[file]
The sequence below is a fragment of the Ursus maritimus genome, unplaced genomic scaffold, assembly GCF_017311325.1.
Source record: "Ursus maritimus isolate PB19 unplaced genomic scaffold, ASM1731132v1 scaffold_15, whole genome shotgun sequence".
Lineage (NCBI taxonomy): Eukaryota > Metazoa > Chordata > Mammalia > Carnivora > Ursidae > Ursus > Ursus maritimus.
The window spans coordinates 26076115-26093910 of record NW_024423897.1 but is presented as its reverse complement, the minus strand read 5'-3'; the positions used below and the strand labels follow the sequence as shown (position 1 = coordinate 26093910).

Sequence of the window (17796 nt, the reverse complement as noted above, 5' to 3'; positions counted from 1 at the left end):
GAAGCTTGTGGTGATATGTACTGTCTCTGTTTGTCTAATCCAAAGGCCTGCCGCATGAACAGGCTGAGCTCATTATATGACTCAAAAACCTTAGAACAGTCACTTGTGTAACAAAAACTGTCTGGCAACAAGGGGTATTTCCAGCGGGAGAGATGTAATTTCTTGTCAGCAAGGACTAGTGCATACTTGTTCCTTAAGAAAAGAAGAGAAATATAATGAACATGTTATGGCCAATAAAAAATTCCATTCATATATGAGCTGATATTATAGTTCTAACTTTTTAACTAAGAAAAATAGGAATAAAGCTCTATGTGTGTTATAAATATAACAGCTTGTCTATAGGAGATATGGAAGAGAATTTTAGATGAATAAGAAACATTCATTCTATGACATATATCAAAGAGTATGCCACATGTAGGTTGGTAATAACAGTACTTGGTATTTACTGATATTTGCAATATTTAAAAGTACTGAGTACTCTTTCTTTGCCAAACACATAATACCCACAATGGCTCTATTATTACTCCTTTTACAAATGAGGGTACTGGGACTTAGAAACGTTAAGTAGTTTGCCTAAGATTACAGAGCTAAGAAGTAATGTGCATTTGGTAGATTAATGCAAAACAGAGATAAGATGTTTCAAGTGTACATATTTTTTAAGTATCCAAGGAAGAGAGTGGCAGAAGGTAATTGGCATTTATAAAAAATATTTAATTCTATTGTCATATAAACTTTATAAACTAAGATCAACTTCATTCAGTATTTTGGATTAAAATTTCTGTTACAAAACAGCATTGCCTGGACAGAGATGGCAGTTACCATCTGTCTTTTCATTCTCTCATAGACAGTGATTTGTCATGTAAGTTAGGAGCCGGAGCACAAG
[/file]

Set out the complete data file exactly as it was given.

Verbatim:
The sequence below is a fragment of the Ursus maritimus genome, unplaced genomic scaffold, assembly GCF_017311325.1.
Source record: "Ursus maritimus isolate PB19 unplaced genomic scaffold, ASM1731132v1 scaffold_15, whole genome shotgun sequence".
Lineage (NCBI taxonomy): Eukaryota > Metazoa > Chordata > Mammalia > Carnivora > Ursidae > Ursus > Ursus maritimus.
The window spans coordinates 26076115-26093910 of record NW_024423897.1 but is presented as its reverse complement, the minus strand read 5'-3'; the positions used below and the strand labels follow the sequence as shown (position 1 = coordinate 26093910).

Sequence of the window (17796 nt, the reverse complement as noted above, 5' to 3'; positions counted from 1 at the left end):
GAAGCTTGTGGTGATATGTACTGTCTCTGTTTGTCTAATCCAAAGGCCTGCCGCATGAACAGGCTGAGCTCATTATATGACTCAAAAACCTTAGAACAGTCACTTGTGTAACAAAAACTGTCTGGCAACAAGGGGTATTTCCAGCGGGAGAGATGTAATTTCTTGTCAGCAAGGACTAGTGCATACTTGTTCCTTAAGAAAAGAAGAGAAATATAATGAACATGTTATGGCCAATAAAAAATTCCATTCATATATGAGCTGATATTATAGTTCTAACTTTTTAACTAAGAAAAATAGGAATAAAGCTCTATGTGTGTTATAAATATAACAGCTTGTCTATAGGAGATATGGAAGAGAATTTTAGATGAATAAGAAACATTCATTCTATGACATATATCAAAGAGTATGCCACATGTAGGTTGGTAATAACAGTACTTGGTATTTACTGATATTTGCAATATTTAAAAGTACTGAGTACTCTTTCTTTGCCAAACACATAATACCCACAATGGCTCTATTATTACTCCTTTTACAAATGAGGGTACTGGGACTTAGAAACGTTAAGTAGTTTGCCTAAGATTACAGAGCTAAGAAGTAATGTGCATTTGGTAGATTAATGCAAAACAGAGATAAGATGTTTCAAGTGTACATATTTTTTAAGTATCCAAGGAAGAGAGTGGCAGAAGGTAATTGGCATTTATAAAAAATATTTAATTCTATTGTCATATAAACTTTATAAACTAAGATCAACTTCATTCAGTATTTTGGATTAAAATTTCTGTTACAAAACAGCATTGCCTGGACAGAGATGGCAGTTACCATCTGTCTTTTCATTCTCTCATAGACAGTGATTTGTCATGTAAGTTAGGAGCCGGAGCACAAG